“I know many families in this city that don’t receive food assistance in any way shape or form,” Brooke Floyd, the co-director of the Jackson People’s Assembly, which surveys Jackson residents about policy issues, said, “but [they] cannot handle high bills or expensive bills.” 

Using SNAP as the sole requirement for a discount also leaves out elderly residents on a fixed income who don’t receive that benefit. Many SNAP recipients also live in apartments where they don’t receive a water bill. Instead, their landlord includes the cost in their rent. 

Residents also reject the idea that they should front the bill for fixing Jackson’s water system, especially when they still don’t trust the water enough to use it. 

JXN Water touts major improvements to the system since the entire city fell under a boil water notice for about six weeks in 2022. But a freeze in January led to more boil water notices, including a city-wide enforcement that lasted for one day. The utility blamed the notice on a misinformation campaign on social media. 

“We’re paying for a meter and then we’re paying for the water that we have to use that you cannot drink or cook with,” Catherine Lacy, a lifelong Jackson resident, said. She relies on bottled water for everything but bathing and laundry. 

“I still don’t trust the water,” she said.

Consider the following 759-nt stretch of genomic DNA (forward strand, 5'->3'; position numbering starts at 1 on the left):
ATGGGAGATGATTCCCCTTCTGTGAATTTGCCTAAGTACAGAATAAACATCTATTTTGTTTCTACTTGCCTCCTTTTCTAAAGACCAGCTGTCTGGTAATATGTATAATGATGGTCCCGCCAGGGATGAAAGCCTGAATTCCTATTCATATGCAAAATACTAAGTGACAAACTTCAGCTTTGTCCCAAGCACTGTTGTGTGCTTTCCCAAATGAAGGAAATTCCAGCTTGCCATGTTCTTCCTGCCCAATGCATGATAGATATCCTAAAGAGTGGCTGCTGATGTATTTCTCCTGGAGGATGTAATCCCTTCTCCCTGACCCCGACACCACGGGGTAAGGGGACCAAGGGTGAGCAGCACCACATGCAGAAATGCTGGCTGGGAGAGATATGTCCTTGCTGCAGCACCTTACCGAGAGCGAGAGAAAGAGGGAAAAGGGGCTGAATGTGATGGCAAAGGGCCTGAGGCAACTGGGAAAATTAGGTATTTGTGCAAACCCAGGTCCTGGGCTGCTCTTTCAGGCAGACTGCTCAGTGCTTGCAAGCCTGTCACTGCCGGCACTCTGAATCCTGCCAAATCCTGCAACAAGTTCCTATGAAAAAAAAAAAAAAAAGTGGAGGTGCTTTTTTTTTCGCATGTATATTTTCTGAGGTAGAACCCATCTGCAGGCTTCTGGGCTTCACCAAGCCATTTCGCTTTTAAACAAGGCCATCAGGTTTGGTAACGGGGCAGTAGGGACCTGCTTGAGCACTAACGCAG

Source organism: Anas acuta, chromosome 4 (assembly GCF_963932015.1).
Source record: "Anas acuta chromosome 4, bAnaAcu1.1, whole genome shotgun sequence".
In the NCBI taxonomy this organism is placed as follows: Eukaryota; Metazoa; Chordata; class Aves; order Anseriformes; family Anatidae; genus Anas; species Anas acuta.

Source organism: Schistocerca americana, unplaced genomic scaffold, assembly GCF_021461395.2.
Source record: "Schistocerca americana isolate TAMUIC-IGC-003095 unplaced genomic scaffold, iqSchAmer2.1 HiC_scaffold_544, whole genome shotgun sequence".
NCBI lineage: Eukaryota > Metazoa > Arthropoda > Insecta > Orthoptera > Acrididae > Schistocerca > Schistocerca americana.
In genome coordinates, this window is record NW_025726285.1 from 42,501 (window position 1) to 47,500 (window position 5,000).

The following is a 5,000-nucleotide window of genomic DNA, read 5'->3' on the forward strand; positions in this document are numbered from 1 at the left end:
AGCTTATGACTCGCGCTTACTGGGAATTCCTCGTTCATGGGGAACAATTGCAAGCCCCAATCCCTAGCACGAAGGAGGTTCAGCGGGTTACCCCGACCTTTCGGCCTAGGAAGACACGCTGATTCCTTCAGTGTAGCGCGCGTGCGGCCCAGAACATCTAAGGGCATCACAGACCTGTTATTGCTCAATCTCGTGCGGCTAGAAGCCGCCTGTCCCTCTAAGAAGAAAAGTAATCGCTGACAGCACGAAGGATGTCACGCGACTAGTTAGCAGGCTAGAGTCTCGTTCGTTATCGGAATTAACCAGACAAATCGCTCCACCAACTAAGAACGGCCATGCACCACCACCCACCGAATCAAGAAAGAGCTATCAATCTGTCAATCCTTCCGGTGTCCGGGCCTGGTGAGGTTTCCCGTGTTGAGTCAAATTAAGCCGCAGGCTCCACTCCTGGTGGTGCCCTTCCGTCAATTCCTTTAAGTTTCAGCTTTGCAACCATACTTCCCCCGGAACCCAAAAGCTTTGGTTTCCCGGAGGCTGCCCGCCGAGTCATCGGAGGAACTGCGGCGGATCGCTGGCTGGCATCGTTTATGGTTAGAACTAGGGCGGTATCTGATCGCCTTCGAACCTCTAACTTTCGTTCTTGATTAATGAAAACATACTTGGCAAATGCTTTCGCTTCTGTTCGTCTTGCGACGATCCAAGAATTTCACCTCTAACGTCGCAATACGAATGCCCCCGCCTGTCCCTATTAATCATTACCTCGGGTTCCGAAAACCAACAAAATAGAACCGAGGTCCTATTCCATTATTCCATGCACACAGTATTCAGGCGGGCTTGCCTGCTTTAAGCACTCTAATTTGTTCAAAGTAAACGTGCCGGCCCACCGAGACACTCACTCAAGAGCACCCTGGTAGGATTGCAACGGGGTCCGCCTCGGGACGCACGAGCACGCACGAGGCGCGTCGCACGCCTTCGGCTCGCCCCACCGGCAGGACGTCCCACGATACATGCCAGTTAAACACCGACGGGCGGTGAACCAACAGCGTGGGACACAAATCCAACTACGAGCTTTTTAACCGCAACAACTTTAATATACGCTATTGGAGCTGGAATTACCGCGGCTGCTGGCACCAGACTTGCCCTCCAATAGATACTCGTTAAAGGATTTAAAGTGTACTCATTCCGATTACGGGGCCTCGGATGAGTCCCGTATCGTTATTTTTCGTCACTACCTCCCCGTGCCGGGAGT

Some residents believe grants or federal dollars, such as those from the American Rescue Plan, should cover the costs. Jackson has received about $800 million in federal funding to fix the water system and Henifin has tried to use some federal dollars to cover the utility’s debt, but he also wants to implement a funding model that will be sustainable long after the federal money dries up. 

Water experts are also not universally on board with JXN Water’s simple approach. 

Alexandra Campbell-Ferrari, the Executive Director of the Center for Water Security and Cooperation, said instead of giving everyone who qualifies the same discount, the reduction should be higher for customers who make less — scaling it to each resident’s need. That’s not possible with a flat rate based on SNAP. 

“It’s better than nothing, but I do think the impact can be limited,” Campbell-Ferrari said. “Things that are tied closer to your income, your asset levels — things like that — can be more equitable.” 

Henifin acknowledges that SNAP isn’t a perfect solution, but he believes relying on it as a proxy for income will still cause the discount to reach, and help, significantly more people than programs from other water providers. 

“My argument is there’s no better way,” Henifin said. “The next best thing from our perspective, maybe the only best thing, is the SNAP benefit.”

This story was produced by the Gulf States Newsroom, a collaboration between Mississippi Public BroadcastingWBHM in Alabama, WWNO and WRKF in Louisiana and NPR